Charles Rettig, you are always brilliant!! Great article written in Forbes.com as a follow up to your other article on the Streamlined Procedure written earlier in June. Read his stuff!! Rettig discusses the critical issues that relate to the streamlined procedure in a way that a good criminal tax lawyer thinks. Further, his article demonstrates the uncertainty that exists, as we advise and discuss this new option with our clients. Only time will really tell criminal tax lawyers how the government implements this procedure and whether it will be successful for those clients willing to jump in and take the risk to enter their voluntary disclosure through this process.
The Streamlined Procedure was introduced on June 18, 2014, when the IRS issued revisions to its Offshore Programs to ease the burden and help more taxpayers to come into compliance. For purposes of the streamlined procedure, non-willful conduct is defined as conduct is due to negligence, inadvertence, or mistake or conduct that is the result of a good faith misunderstanding of the requirements of the law according to IR-2014-73.
The streamlined procedures “certification” process requires that a taxpayer “provide specific reasons for your failure to report all income, pay all tax, and submit required information returns, including FBARs. If you relied on a professional advisor, provide the name, address and telephone number of the advisor and a summary of the advice. If married taxpayers submitting a joint certification have different reasons, provide the individual reasons for each spouse separately in the statement of facts.”
Mr. Rettig makes several very valid points in his article that were thoughtful and intelligent. First, the certification process and the subsequent analysis and determinations are going to be difficult and subjective for the government to make. He aptly points out that the majority of taxpayers having previously undisclosed foreign financial accounts or assets are likely to believe that their inadvertence in meeting compliance obligations was “non-willful”. Thus, how does the lawyer or the taxpayer assure himself that the government will agree with this non-willful certification? Good question!
Secondly, to further cloud the analysis on the government’s side, that it can use information it obtains in the procedure that could lead to or raise the issue of “willful blindness” or the legal concept of attributing willfulness to a person that has made a conscious effort to avoid learning about their legal duty. This concept of willful blindness with regard to FBARs is often discussed in relation to person that did not check the box on Schedule B, Line 7a, regarding “whether at any time during the year did the taxpayer have a financial interest or signatory authority over a financial account located in a foreign country” or if a taxpayer did not fill out a tax organizer that the accountant provided correctly. The natural question, is whether this person should have questioned their obligations and investigated further beyond this schedule? If the question arose in a tax organizer, should they have questioned the accountant further to find out about what type of should be listed.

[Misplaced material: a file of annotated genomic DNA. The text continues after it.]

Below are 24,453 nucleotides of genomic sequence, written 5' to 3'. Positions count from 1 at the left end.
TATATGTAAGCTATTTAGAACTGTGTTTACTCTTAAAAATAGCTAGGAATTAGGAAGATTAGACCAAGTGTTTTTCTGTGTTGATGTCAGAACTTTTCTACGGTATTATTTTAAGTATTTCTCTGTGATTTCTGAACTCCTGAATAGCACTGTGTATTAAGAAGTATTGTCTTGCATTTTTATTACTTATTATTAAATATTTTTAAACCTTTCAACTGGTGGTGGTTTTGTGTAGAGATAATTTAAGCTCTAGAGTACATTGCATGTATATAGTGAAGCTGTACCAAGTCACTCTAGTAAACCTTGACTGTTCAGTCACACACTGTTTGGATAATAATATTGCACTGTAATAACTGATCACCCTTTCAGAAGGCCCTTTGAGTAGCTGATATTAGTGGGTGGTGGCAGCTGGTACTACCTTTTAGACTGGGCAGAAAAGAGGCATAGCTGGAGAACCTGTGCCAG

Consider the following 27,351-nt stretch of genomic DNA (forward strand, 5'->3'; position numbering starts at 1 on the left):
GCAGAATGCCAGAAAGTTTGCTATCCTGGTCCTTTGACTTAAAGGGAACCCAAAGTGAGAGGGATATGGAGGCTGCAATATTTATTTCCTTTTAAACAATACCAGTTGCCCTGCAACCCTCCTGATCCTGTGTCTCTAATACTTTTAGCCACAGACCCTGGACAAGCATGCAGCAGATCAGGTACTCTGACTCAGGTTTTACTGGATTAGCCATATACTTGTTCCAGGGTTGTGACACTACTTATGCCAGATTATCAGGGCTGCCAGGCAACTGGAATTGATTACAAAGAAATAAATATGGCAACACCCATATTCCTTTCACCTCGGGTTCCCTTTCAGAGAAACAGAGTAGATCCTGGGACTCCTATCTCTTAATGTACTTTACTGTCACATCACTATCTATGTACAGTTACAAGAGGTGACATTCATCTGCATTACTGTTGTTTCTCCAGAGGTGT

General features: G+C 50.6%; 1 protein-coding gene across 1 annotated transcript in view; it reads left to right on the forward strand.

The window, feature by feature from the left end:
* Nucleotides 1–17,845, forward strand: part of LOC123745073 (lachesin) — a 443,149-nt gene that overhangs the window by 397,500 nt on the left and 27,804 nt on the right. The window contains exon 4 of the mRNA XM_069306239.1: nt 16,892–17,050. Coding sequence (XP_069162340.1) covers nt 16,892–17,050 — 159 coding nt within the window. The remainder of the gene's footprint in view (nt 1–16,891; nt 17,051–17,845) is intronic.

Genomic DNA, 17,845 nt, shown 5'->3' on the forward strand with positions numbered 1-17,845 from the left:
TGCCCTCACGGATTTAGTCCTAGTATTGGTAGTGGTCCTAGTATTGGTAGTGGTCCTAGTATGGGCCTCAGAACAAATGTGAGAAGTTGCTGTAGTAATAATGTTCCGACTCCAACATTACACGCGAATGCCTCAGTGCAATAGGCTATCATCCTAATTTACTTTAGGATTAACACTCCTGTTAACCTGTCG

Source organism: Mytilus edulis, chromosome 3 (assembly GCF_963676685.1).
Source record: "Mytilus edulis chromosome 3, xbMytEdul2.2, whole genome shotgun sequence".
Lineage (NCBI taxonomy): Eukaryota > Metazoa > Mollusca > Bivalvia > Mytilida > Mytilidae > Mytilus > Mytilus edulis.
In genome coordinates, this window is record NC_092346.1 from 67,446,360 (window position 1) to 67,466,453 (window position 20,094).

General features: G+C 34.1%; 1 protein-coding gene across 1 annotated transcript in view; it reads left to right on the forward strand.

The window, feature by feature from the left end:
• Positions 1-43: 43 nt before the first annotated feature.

Under this concept of willful blindness, the question that the government seeks to find out is really whether the person made a conscious effort to avoid learning about the FBAR filing and reporting requirements? Mr. Rettig points out, that it is unclear how this will be analyzed or applied on a universal basis. I agree with him, and am left in also left with him in his cloud of confusion along with the other issues and questions that he raises.
Finally, Rettig leaves us with is an important message — “the overall integrity of the government announcements and programs is far more important than searching throughout the forest to find that overly aggressive taxpayer(s) who dared falsely certify their knowledge (or lack thereof) of their foreign reporting obligations, under penalties of perjury…” He is right. If you lie and you get caught, the wrath of the government could lead you to criminal investigation, prosecution and civil penalty, so why bother trying to mislead if you are doing the program….so go into OVDP if that is your situation. Who needs to live with this grief and aggravation if you are willful and they can prove it?
My thought is to go streamlined if you think you did nothing wrong, i.e., you got some bad advice from the CPA, you checked the box YES that you had the foreign account but did not know to fill out the FBAR form, filled out the forms wrong, but attempted to disclose correctly, etc. and the government cannot prove that you did anything wrong.
The bottom line is this is serious stuff. Every scenario is factually dependent and one must consult with experienced legal counsel if you are in this situation. When looking for an attorney that practices in the criminal tax / OVDP / Offshore area make sure that you talk with one that can explain to you all of your options and understands your fact pattern.